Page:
Side effects reported
Currently, we do not have approved cannabis-derived medication to help with OAB. This work is still in progress. But some clinical trials are being conducted. The patients who agreed to participate in trials were treated with THC/CBD capsules or oromucosal spray.
These findings look quite optimistic, but further assessment and data control are needed. Anyone with OAB who has decided to try cannabis as a treatment should consult with a doctor and discuss all potential risks and benefits to avoid unpleasant conditions.
- Tyagi P, Tyagi V, Yoshimura N, Chancellor M. Functional role of cannabinoid receptors in urinary bladder. Indian J Urol. 2010;26(1):26-35. doi:10.4103/0970-1591.60440
- Wade DT, Robson P, House H, Makela P, Aram J. A preliminary controlled study to determine whether whole-plant cannabis extracts can improve intractable neurogenic symptoms. Clin Rehabil. 2003;17(1):21-29. doi:10.1191/0269215503cr581oa
- Brady CM, DasGupta R, Dalton C, Wiseman OJ, Berkley KJ, Fowler CJ. An open-label pilot study of cannabis-based extracts for bladder dysfunction in advanced multiple sclerosis. Multiple Sclerosis Journal. 2004;10(4):425-433. doi:10.1191/1352458504ms1063oa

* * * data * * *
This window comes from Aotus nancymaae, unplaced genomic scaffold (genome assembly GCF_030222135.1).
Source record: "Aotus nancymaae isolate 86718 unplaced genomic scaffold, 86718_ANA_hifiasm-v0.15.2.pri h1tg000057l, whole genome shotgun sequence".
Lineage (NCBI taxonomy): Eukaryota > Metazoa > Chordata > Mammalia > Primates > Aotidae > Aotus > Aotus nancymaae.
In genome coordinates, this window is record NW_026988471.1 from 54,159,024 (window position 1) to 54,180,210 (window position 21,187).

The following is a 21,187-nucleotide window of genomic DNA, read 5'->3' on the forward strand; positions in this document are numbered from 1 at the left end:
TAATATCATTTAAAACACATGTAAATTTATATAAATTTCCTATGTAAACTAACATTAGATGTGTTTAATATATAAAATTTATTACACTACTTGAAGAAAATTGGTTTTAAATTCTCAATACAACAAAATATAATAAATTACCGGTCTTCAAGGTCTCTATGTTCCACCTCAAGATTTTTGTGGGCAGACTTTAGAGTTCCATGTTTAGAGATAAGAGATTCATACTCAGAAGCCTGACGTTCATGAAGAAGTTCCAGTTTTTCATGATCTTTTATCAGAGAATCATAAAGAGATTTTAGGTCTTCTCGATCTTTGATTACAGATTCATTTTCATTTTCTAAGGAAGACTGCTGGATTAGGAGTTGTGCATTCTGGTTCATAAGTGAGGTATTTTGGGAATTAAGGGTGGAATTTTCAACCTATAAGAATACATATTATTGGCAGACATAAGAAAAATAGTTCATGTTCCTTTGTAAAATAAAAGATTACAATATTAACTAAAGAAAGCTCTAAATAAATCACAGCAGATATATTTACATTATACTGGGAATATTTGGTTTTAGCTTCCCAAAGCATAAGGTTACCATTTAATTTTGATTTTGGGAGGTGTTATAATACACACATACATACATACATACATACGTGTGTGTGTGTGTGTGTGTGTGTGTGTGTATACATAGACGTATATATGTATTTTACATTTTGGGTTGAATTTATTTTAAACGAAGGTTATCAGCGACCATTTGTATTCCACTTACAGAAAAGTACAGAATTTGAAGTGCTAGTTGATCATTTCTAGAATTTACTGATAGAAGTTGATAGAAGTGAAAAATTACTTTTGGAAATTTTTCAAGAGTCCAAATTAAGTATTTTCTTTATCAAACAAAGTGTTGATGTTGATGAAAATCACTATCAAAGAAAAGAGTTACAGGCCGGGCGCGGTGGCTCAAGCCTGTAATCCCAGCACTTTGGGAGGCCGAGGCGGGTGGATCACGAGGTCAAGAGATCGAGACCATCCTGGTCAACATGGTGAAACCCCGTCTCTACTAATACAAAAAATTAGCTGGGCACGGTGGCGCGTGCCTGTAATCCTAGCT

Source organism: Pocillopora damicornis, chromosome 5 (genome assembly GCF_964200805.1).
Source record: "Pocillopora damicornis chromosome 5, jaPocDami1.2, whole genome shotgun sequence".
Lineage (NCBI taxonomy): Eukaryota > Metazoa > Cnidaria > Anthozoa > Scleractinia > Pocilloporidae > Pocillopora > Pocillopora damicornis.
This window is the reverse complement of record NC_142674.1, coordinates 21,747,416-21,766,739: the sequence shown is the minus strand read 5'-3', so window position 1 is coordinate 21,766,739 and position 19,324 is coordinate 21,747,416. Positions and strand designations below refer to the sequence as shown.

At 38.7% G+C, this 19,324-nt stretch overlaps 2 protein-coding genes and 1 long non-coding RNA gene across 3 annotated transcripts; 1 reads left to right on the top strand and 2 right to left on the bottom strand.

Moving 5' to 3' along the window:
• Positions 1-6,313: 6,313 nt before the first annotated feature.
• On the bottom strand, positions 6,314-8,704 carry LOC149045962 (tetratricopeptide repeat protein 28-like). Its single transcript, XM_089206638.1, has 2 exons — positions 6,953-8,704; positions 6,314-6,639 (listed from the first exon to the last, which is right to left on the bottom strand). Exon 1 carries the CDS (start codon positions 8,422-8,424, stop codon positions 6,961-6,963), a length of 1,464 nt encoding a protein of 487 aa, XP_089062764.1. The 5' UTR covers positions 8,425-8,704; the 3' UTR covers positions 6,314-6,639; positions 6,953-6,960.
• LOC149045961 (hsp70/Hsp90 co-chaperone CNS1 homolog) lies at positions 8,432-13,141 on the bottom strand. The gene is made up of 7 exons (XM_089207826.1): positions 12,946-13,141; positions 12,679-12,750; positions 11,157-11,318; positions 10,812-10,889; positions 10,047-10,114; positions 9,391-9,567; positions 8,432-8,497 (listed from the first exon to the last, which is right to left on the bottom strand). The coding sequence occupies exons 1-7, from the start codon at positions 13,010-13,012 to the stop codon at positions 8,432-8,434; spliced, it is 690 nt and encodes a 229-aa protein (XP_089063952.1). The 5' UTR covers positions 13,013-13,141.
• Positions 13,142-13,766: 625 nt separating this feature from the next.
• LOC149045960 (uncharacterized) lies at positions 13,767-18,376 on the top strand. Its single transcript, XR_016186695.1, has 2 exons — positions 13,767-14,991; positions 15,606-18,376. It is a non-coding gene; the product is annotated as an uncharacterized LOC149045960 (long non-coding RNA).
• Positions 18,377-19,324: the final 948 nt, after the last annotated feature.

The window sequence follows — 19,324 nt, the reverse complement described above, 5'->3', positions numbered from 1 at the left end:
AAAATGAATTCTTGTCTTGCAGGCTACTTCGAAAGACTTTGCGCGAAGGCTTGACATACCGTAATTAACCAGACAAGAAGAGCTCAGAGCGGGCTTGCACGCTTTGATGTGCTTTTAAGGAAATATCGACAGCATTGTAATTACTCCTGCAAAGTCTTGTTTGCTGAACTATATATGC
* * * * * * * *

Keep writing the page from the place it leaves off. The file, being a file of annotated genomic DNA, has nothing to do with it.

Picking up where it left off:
- Maniscalco GT, Aponte R, Bruzzese D, et al. THC/CBD oromucosal spray in patients with multiple sclerosis overactive bladder: a pilot prospective study. Neurol Sci. 2018;39(1):97-102. doi:10.1007/s10072-017-3148-6
Why may Cannabis be a practical option? It is known that bladder activity is the function of both the central and peripheral nervous system, and cannabinoid receptors are present both in the
CBD Effects on the Bladder
Posted on August 16th, 2020